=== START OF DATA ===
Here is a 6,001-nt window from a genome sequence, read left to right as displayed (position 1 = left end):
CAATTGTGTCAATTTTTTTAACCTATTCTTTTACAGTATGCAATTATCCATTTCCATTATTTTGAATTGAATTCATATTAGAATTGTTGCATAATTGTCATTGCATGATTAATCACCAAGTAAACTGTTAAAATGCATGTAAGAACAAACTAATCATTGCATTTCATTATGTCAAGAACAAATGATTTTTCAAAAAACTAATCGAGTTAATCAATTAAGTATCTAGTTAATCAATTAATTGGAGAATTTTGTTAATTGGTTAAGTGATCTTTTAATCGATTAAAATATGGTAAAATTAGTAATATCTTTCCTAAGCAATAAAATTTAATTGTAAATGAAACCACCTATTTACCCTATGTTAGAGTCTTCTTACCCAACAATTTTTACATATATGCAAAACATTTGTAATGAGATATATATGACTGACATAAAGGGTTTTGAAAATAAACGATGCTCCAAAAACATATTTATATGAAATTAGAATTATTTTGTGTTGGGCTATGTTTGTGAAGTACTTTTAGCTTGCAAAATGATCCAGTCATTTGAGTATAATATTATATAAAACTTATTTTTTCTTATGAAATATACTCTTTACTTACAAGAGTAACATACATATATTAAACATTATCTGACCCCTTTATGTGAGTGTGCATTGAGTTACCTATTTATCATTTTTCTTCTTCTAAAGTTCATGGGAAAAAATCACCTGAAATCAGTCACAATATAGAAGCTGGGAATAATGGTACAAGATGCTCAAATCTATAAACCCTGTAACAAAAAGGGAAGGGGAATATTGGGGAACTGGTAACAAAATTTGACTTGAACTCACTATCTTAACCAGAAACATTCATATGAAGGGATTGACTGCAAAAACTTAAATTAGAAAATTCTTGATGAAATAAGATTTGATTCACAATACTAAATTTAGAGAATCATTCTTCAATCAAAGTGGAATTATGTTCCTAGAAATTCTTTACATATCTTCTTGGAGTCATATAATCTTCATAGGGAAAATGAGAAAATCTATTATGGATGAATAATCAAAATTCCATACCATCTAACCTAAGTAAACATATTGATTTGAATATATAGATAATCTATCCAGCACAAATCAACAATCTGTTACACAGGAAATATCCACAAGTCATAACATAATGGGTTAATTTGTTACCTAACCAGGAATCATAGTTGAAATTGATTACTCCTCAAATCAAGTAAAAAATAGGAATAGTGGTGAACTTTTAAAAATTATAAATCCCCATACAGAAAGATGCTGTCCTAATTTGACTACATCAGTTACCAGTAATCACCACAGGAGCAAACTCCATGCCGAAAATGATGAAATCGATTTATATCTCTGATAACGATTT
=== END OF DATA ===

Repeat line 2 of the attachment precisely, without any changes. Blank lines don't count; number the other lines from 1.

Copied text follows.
CAATTGTGTCAATTTTTTTAACCTATTCTTTTACAGTATGCAATTATCCATTTCCATTATTTTGAATTGAATTCATATTAGAATTGTTGCATAATTGTCATTGCATGATTAATCACCAAGTAAACTGTTAAAATGCATGTAAGAACAAACTAATCATTGCATTTCATTATGTCAAGAACAAATGATTTTTCAAAAAACTAATCGAGTTAATCAATTAAGTATCTAGTTAATCAATTAATTGGAGAATTTTGTTAATTGGTTAAGTGATCTTTTAATCGATTAAAATATGGTAAAATTAGTAATATCTTTCCTAAGCAATAAAATTTAATTGTAAATGAAACCACCTATTTACCCTATGTTAGAGTCTTCTTACCCAACAATTTTTACATATATGCAAAACATTTGTAATGAGATATATATGACTGACATAAAGGGTTTTGAAAATAAACGATGCTCCAAAAACATATTTATATGAAATTAGAATTATTTTGTGTTGGGCTATGTTTGTGAAGTACTTTTAGCTTGCAAAATGATCCAGTCATTTGAGTATAATATTATATAAAACTTATTTTTTCTTATGAAATATACTCTTTACTTACAAGAGTAACATACATATATTAAACATTATCTGACCCCTTTATGTGAGTGTGCATTGAGTTACCTATTTATCATTTTTCTTCTTCTAAAGTTCATGGGAAAAAATCACCTGAAATCAGTCACAATATAGAAGCTGGGAATAATGGTACAAGATGCTCAAATCTATAAACCCTGTAACAAAAAGGGAAGGGGAATATTGGGGAACTGGTAACAAAATTTGACTTGAACTCACTATCTTAACCAGAAACATTCATATGAAGGGATTGACTGCAAAAACTTAAATTAGAAAATTCTTGATGAAATAAGATTTGATTCACAATACTAAATTTAGAGAATCATTCTTCAATCAAAGTGGAATTATGTTCCTAGAAATTCTTTACATATCTTCTTGGAGTCATATAATCTTCATAGGGAAAATGAGAAAATCTATTATGGATGAATAATCAAAATTCCATACCATCTAACCTAAGTAAACATATTGATTTGAATATATAGATAATCTATCCAGCACAAATCAACAATCTGTTACACAGGAAATATCCACAAGTCATAACATAATGGGTTAATTTGTTACCTAACCAGGAATCATAGTTGAAATTGATTACTCCTCAAATCAAGTAAAAAATAGGAATAGTGGTGAACTTTTAAAAATTATAAATCCCCATACAGAAAGATGCTGTCCTAATTTGACTACATCAGTTACCAGTAATCACCACAGGAGCAAACTCCATGCCGAAAATGATGAAATCGATTTATATCTCTGATAACGATTT